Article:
For years drug czar Gil Kerlikowske has argued that laws allowing medical use of marijuana and efforts to legalize recreational use encourage teenagers to smoke pot. According to Kerlikowske, it is irresponsible even to advocate less punitive, more tolerant marijuana laws because such talk sends "the wrong message" to the youth of America. That tale has never fit the facts very well, whether you look at cannabis consumption trends in relation to the enactment of medical marijuana laws or compare states with such laws to states without them. The latest data from the government-sponsored Monitoring the Future Study cast further doubt on Kerlikowske's theory, indicating that marijuana use has declined among eighth-graders and 10th-graders while remaining steady among 12th-graders even as pot tolerance has hit record highs. Conversely, pot smoking by high school students remains substantially below the levels recorded in the late 1970s, when the idea of legalizing marijuana was much less popular.
In the 2012 survey, 6.5 percent of eighth-graders admitted smoking pot during the previous month, compared to 7.2 percent last year and 8 percent in 2010. Past-month use by 10th-graders fell from 17.6 percent to 17 percent (still a bit higher than the 16.7 percent recorded in 2010). Among seniors, this number rose slightly, from 22.6 percent to 22.9 percent, a difference that was not statistically significant. "After four straight years of increasing use among teens," say the University of Michigan researchers who conduct the survey, "annual marijuana use showed no further increase in any of the three grades surveyed in 2012." Maybe the upward trend will resume next year, after the kids digest the wrong message sent by the legalization of marijuana (for adults 21 and older) in Colorado and Washington.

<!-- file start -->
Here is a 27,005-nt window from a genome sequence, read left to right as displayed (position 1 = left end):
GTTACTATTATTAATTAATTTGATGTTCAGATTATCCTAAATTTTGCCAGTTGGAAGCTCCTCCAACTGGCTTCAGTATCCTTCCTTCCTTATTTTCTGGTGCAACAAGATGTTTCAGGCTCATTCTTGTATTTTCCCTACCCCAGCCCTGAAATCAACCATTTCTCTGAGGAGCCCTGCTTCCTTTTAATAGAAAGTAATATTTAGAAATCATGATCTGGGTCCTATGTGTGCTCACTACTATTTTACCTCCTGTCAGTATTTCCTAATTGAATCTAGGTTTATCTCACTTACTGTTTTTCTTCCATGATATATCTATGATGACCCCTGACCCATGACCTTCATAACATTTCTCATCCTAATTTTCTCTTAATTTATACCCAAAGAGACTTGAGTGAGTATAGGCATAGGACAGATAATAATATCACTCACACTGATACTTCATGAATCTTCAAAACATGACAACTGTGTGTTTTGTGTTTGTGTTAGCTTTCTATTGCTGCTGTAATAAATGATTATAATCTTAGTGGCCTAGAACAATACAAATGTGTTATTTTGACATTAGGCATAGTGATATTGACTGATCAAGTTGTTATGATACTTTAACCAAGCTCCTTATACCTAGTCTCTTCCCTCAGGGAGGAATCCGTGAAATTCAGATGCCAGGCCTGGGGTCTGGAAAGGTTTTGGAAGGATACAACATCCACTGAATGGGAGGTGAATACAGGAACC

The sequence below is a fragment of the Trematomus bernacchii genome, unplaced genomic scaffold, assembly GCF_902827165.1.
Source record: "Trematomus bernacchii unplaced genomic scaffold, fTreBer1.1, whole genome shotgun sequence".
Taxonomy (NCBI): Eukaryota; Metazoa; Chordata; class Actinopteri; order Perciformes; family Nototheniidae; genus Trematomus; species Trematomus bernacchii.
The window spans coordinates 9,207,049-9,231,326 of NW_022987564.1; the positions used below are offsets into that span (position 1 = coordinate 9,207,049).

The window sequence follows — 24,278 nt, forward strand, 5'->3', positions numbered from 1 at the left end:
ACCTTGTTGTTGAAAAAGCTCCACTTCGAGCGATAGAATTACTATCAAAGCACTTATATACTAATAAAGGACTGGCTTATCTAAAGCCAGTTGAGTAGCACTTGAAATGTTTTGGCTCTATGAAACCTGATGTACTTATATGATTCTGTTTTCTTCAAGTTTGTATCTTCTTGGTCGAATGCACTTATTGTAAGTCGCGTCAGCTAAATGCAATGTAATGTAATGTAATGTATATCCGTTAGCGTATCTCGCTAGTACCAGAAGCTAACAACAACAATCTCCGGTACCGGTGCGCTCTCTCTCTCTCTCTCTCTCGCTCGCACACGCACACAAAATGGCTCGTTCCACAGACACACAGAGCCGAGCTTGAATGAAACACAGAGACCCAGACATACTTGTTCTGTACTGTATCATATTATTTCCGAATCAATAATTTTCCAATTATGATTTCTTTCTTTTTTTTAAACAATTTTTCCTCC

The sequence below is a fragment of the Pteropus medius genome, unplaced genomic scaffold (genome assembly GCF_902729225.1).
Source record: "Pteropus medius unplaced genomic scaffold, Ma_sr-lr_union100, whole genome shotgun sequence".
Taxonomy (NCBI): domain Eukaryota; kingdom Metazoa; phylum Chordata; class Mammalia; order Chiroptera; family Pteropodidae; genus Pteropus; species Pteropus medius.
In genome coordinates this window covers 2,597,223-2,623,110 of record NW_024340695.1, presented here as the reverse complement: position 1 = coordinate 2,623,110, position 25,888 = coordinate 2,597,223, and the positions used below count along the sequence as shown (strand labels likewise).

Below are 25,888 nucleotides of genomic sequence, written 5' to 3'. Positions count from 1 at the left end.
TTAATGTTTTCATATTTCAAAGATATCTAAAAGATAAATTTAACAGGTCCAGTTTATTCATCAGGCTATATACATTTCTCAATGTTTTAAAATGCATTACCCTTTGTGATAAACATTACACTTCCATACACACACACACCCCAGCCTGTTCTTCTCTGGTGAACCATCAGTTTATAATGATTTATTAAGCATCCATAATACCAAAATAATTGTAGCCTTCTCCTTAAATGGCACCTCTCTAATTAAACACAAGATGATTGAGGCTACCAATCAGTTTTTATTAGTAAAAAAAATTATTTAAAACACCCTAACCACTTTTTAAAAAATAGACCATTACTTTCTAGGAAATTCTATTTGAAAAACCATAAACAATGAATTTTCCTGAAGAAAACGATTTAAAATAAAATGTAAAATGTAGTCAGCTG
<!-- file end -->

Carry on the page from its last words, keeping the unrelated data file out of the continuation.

More bad news for drug warriors and their panic-promoting pals in the press: The share of high school seniors who admitted consuming synthetic marijuana in the previous year remained steady (at 11.3 percent); the percentage of students reporting any use of the synthetic stimulants known as "bath salts" was "very low"; and use of Salvia divinorum fell in all three grades covered by the survey.